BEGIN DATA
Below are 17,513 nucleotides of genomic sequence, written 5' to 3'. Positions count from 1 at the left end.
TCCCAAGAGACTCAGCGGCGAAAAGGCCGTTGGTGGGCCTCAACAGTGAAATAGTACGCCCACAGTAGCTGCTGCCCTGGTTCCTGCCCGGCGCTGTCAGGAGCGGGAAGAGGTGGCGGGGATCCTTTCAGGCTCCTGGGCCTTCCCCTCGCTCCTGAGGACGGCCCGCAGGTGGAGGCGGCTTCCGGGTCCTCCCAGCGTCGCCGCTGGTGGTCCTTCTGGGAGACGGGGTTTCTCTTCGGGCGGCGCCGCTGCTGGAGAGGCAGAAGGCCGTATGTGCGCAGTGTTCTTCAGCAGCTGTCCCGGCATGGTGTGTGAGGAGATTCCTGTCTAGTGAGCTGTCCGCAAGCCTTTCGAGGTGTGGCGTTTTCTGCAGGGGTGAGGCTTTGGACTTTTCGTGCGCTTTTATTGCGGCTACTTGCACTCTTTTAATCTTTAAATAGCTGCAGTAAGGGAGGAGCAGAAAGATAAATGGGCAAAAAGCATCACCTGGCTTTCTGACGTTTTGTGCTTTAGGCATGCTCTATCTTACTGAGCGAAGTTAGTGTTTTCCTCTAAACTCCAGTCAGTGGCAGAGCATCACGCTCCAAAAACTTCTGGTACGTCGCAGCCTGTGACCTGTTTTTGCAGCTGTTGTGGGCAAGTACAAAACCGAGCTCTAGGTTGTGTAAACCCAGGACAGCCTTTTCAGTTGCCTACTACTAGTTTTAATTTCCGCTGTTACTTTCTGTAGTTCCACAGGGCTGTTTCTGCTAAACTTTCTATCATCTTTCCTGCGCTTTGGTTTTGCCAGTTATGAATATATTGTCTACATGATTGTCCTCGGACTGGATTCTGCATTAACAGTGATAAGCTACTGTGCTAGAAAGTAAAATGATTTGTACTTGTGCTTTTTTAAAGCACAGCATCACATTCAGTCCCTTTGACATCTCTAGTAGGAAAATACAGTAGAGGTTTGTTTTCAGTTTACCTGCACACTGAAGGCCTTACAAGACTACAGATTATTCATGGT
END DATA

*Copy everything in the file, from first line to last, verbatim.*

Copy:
Below are 17,513 nucleotides of genomic sequence, written 5' to 3'. Positions count from 1 at the left end.
TCCCAAGAGACTCAGCGGCGAAAAGGCCGTTGGTGGGCCTCAACAGTGAAATAGTACGCCCACAGTAGCTGCTGCCCTGGTTCCTGCCCGGCGCTGTCAGGAGCGGGAAGAGGTGGCGGGGATCCTTTCAGGCTCCTGGGCCTTCCCCTCGCTCCTGAGGACGGCCCGCAGGTGGAGGCGGCTTCCGGGTCCTCCCAGCGTCGCCGCTGGTGGTCCTTCTGGGAGACGGGGTTTCTCTTCGGGCGGCGCCGCTGCTGGAGAGGCAGAAGGCCGTATGTGCGCAGTGTTCTTCAGCAGCTGTCCCGGCATGGTGTGTGAGGAGATTCCTGTCTAGTGAGCTGTCCGCAAGCCTTTCGAGGTGTGGCGTTTTCTGCAGGGGTGAGGCTTTGGACTTTTCGTGCGCTTTTATTGCGGCTACTTGCACTCTTTTAATCTTTAAATAGCTGCAGTAAGGGAGGAGCAGAAAGATAAATGGGCAAAAAGCATCACCTGGCTTTCTGACGTTTTGTGCTTTAGGCATGCTCTATCTTACTGAGCGAAGTTAGTGTTTTCCTCTAAACTCCAGTCAGTGGCAGAGCATCACGCTCCAAAAACTTCTGGTACGTCGCAGCCTGTGACCTGTTTTTGCAGCTGTTGTGGGCAAGTACAAAACCGAGCTCTAGGTTGTGTAAACCCAGGACAGCCTTTTCAGTTGCCTACTACTAGTTTTAATTTCCGCTGTTACTTTCTGTAGTTCCACAGGGCTGTTTCTGCTAAACTTTCTATCATCTTTCCTGCGCTTTGGTTTTGCCAGTTATGAATATATTGTCTACATGATTGTCCTCGGACTGGATTCTGCATTAACAGTGATAAGCTACTGTGCTAGAAAGTAAAATGATTTGTACTTGTGCTTTTTTAAAGCACAGCATCACATTCAGTCCCTTTGACATCTCTAGTAGGAAAATACAGTAGAGGTTTGTTTTCAGTTTACCTGCACACTGAAGGCCTTACAAGACTACAGATTATTCATGGT